Naans, rich paneer butter makhani, steaming kadai vegetables, the wind in your hair, the bright lights of ECR…hop on Hijackk
We're embarrassingly giggly. As we as drive into Kailash Resort, still proudly advertising their New Year 2011 party, we collapse into laughter at the sight of our restaurant for the evening: a cheerful, towering, in-your-face double-decker bus.
Yes. You read that right. Our mission for the evening is to trundle up and down the East Coast Road chewing thoughtfully on paneer makhani. We fancy ourselves the Bond girls of adventure. After one class of power yoga (which required a week's recovery) we figure we're limber enough to do a Keanu Reeves if the bus goes rogue. Mixed movie metaphors bothering you? Let me stir up the chicken sweet corn soup and add one more. Think “Charlie's Angels”. Except after a long day's work we look more like refugees from the “Titanic”.
Kailash Resort seems appropriately dodgy at that time of the night. It's 8 p.m. and the entrance is swathed with light from a neon board, flashing a dazzling yellow wine glass. Though I'm guessing patrons don't drive all the way for French Bordeaux. We clamber on board the bus with the help of a slightly wobbly stool and three charming waitresses. Hmmm. Looks like we might have some competition for the “Charlie's Angels” image.
The bus begins to move as we climb to the top, thoughtfully outfitted with tables covered by a chic rubber mat to prevent crockery from sliding off. There are romantic tables for two on one side, and tables for four on the other. At the head of the whole set up there's a karaoke machine.
As we slowly slide into the East Coast Road a crowd of gawkers gathers at the tea shop opposite the resort and points relentlessly. My friends are thrilled, and wave at them in classic Queen Mother style, only to be rewarded by appreciative cat calls. (Which delights them even more.)
We settle down to watch the scenery. It isn't exactly the Swiss Alps, but the ECR does have its own charm — a lot of which you miss when you're zipping past late at night on your way to a beach party. Bustling tea shops brightened with big bunches of sweet, yellow bananas. A line of pawn brokers, their shop lit with menacing red lights. Stores filled with cardboard boxes piled with a muddle of export surplus clothes, from frighteningly orange tights to a rainbow of soft t-shirts.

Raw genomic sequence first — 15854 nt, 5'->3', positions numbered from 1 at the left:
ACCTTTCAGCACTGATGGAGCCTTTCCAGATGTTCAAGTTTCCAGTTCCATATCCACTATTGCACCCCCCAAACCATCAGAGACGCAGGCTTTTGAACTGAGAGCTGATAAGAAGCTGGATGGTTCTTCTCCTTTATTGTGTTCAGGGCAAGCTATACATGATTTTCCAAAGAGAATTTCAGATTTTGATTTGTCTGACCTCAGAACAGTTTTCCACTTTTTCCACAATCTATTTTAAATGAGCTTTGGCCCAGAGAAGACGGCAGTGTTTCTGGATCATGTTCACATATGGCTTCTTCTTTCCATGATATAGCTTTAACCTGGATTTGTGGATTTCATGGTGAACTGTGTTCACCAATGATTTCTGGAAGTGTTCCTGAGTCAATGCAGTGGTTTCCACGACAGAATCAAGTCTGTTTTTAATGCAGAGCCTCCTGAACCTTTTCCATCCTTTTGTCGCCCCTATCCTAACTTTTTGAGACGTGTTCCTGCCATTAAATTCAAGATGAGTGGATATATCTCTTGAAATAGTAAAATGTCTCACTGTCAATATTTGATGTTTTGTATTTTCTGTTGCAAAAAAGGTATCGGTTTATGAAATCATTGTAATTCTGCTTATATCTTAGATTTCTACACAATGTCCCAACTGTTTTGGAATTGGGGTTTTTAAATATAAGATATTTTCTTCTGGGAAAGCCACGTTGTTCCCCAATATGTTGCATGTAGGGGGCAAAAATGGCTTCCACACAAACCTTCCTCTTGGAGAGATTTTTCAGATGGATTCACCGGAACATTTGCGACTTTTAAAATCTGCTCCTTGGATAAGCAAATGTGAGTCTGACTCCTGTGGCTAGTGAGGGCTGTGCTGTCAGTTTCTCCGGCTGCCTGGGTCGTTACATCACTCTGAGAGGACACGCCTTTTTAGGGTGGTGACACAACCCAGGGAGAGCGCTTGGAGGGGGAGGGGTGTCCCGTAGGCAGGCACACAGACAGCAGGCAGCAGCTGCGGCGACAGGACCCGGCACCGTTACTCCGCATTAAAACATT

The meal begins with a paneer kebab, finely minced and perfectly roasted. It's teamed with slightly soggy spring rolls crammed with delightfully crunchy julienned vegetables and karaoke. A friendly-looking man seats himself comfortably at the head of the bus and promises us an evening of Hindi, Tamil and Malayalam music. And yes, if we want, we can sing too.
Thankfully, my friends pass since the only lyrics they know by heart are from Lady Gaga's most off-colour songs. (They also have all the rhythm of a swarm of mosquitoes just hit with Baygon.) While we're subjected to a mournful rendition of Tu Pasand Hai (“Dil Hai Ke Maanta Nahin”) we eat a thick, tasteless sweet corn soup.
The main course arrives as we branch off the ECR into Sholingannur and then the Old Mahabhalipuram Road. Hardik Shah, CEO of Hijackk, says that although they wanted to stick to the ECR, the roads' low hanging high tension wires made it too dangerous. Although Chennai's answer to Silicon Valley is fairly pungent in spaces, it also provides entertaining scenery — the best of which involves chubby cows cuddled up besides road dividers.
We eat naans with a rich, tangy paneer butter makhani and steaming kadai vegetables. The food is cooked in a kitchen Hijackk has leased from Kailash Resort. By the time we pass Sathyabama College's flashy gate, we're on dessert — tubby gulab jamuns.
Hardik takes us downstairs to see the clubby air-conditioned interiors of the bus, reportedly popular with the kitty party crowd at lunchtime. It's unabashedly ostentatious, with disco lights and an inexplicable flat screen TV. We head back upstairs to entertain ourselves by waving cheerfully at annoyed commuters until it's time to disembark.
Hijackk makes two trips every night. A ticket, which includes an unlimited dinner, is Rs. 565 and Rs. 765 for vegetarian and non vegetarian food respectively. Tickets must be booked 24 hours in advance. Log onto http://www.hijackk.com/ for more details or call 97108-23761.